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Comment: Re:APPS? x86 *APPS* (Score 1) 76

by drinkypoo (#49800587) Attached to: Emulator Now Runs x86 Apps On All Raspberry Pi Models

What the fuck ever happened to "program", "application", "software", or "code"?

It's never been unusual to call a program an application even in the Unix or PC world, but it's been standard to call programs "apps" in the Mac community since forever, because they have been known as "applications" in the official MacOS system parlance since forever - hence the file type flag of APPL and not PROG, SOFT, or CODE.

Comment: Re:I'm sure /. will ridicule it, but... (Score 2) 293

BTW, you call chemistry "basic"? Why is chemistry of any practical use to anyone but anyone but a chemist? I can't recall a single instance in my life when I had to apply any sort of chemistry-based knowledge.

Sigh. I'm shit at math but I can easily recognize many places where more math would improve my life, especially since I like to make things and customize them. By the same token I never got any chemistry (it was not required, and by the time I got to college I had other interests) but I can recognize that it would be cool to have more of it. Even cooking is chemistry, and a lot of that fancy-pants "molecular gastronomy" (what, other food doesn't have molecules?) stuff is applicable to more mundane foods. Or looking at the back of the shampoo bottle and knowing the difference between one thing and the next.

Let's apply that same logic to computer programming. How often are these kids going to be interacting with computers in their lifetimes?

A lot more deeply, odds are, if they're programmers. That's the point of teaching them young.

Might it not be handy to understand how those computers work, and perhaps even know how to write scripts to automate tasks, for instance?

Yeah, but you could do that without learning a whole lot about programming, simple if-then-else and pattern matching will cover most needs there. But programming is still very valuable. On the flip side, not all the kids will take to it, so spending a lot of time on it is probably a bad idea. They only make you spend a year or so on a foreign language (if that) in school, programming probably ought to receive about the same amount of mandatory attention.

Comment: Re:Power User? (Score 1) 342

by drinkypoo (#49795745) Attached to: The Tricky Road Ahead For Android Gets Even Trickier

Honest question, how do you directly modify your android OS due to the source code being available?

I don't. I indirectly enjoy the benefits: I am running SOKP on my Moto G. Before that, I ran similar AOKP-based Android releases on my Nexus 4 (before its digitizer and radio went tits up.) And before that, various community releases on my Xperia Play. In every case the rewards have been many and varied. These days I run ordinary kernels (no overclocking) and try to keep things simple.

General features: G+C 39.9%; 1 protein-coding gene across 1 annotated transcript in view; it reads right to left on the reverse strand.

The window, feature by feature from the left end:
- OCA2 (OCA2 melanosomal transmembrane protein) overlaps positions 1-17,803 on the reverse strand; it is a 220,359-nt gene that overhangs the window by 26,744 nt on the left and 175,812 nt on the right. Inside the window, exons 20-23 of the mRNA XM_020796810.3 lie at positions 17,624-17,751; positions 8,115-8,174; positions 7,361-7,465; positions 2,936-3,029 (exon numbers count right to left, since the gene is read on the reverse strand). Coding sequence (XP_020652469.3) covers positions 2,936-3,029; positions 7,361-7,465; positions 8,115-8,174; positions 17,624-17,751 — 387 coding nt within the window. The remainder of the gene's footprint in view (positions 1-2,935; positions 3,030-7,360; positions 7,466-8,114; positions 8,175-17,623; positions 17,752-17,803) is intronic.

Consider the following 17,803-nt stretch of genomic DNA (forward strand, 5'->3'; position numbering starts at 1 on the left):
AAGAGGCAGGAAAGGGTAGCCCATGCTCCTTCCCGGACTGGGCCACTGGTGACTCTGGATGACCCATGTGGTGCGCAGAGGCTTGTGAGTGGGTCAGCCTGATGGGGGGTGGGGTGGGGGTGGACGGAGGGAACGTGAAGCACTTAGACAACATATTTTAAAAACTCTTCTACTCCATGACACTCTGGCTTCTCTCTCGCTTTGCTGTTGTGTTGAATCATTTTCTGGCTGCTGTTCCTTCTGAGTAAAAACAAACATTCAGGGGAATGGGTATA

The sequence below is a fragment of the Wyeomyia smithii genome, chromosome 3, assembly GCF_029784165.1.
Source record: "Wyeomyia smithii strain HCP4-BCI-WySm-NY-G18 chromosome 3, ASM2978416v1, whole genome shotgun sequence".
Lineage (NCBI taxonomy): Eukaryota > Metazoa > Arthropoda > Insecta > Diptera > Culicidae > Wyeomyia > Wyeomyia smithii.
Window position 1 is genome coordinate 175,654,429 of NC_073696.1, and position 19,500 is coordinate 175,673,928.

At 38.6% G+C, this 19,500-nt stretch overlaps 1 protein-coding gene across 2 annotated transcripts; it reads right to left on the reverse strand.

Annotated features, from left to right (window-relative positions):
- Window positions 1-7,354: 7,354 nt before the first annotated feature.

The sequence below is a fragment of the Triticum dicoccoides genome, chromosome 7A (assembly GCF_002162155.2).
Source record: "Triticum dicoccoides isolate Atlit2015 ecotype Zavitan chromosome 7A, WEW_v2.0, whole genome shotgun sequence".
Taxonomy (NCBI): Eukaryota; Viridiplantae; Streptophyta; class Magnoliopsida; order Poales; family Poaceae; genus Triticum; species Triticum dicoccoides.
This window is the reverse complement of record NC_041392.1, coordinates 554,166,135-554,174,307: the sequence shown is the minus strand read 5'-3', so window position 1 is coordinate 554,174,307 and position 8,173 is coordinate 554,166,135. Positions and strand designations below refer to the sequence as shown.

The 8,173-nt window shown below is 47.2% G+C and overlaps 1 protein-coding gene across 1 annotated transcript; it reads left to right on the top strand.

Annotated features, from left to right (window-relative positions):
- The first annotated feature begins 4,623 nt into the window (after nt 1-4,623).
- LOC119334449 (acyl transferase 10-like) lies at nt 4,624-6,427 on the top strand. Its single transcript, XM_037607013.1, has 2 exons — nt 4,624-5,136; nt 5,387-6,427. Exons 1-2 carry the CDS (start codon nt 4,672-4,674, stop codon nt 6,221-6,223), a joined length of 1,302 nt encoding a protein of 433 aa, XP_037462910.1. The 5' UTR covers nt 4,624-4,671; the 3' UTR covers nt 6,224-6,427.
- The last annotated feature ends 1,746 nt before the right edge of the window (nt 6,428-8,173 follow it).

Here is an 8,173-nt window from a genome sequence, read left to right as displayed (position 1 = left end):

The argument was over which phone was more like its desktop counterpart. Your argument applies equally to both platforms.

Is it just "hey look I can run top" or what?

Actually having a nice userland means being able to use your phone as a troubleshooting tool. You can actually do pretty well just by installing busybox (from the app, it's free, or there's some features you don't strictly need which won't cost you very much... or do it manually) and android terminal, as well as anysoftkeyboard plus the ssh layout, which you're going to want very much. But having the option to go Wayland one day means being able to recycle the phone, use it for other purposes. My oldest phone is now a clock and occasionally plays me some MP3s. It's not really worth selling.

Comment: Google's Useless About Updates (Score 2) 82

Well, thank you very much, telling me that I'd get better battery life if I installed the new Android version. As far as I can tell (at least with all previous Android versions), Google's instructions for installing the new software are "What? You don't have one of these three Google-brand phones? Then wait for your carrier!".

That's bad enough for my phone (which has a carrier, and Samsung's a reasonably major brand, though my previous HTC phone never got upgraded), but my tablet's Wifi-only, so there's no carrier, just a manufacturer who sold that model 2 years ago and doesn't have that tablet easily located on their website, and as far as I can tell, if I were to dump IceCreamSandwich for Cyanogen (who at least tell you what hardware resources you need for each version), I'd lose access to the Google Play Store?

Comment: Re:oh the Irony (Score 3, Informative) 554

by Shakrai (#49791459) Attached to: How Tesla Batteries Will Force Home Wiring To Go Low Voltage

DC has very rapid power loss over any kind of distance.

No it doesn't. Losses are related to current, not AC vs. DC. A higher current in the same sized conductor equates to higher loss. You can get around this by raising the voltage (traditionally easier with AC), thus transferring the same amount of energy with less current, or you can increase the size of the conductor. DC can actually transfer more energy than AC on a similar sized conductor because it doesn't have to deal with skin effect.

I could link all of these terms to applicable articles for you but I'm feeling lazy and this is all common knowledge stuff anyway.

Comment: Re:Article is trole. (Score 1) 342

by drinkypoo (#49791033) Attached to: The Tricky Road Ahead For Android Gets Even Trickier

Microsoft powered phones don't exist in the real world. I have yet to see one. They are apocryphal.

I am shocked that in the hours since you wrote this comment, no Microsofties have showed up to tell us how wonderful their Windows Phone is. I literally only ever see those comments on Slashdot, but normally they are as reliable as the sunrise.

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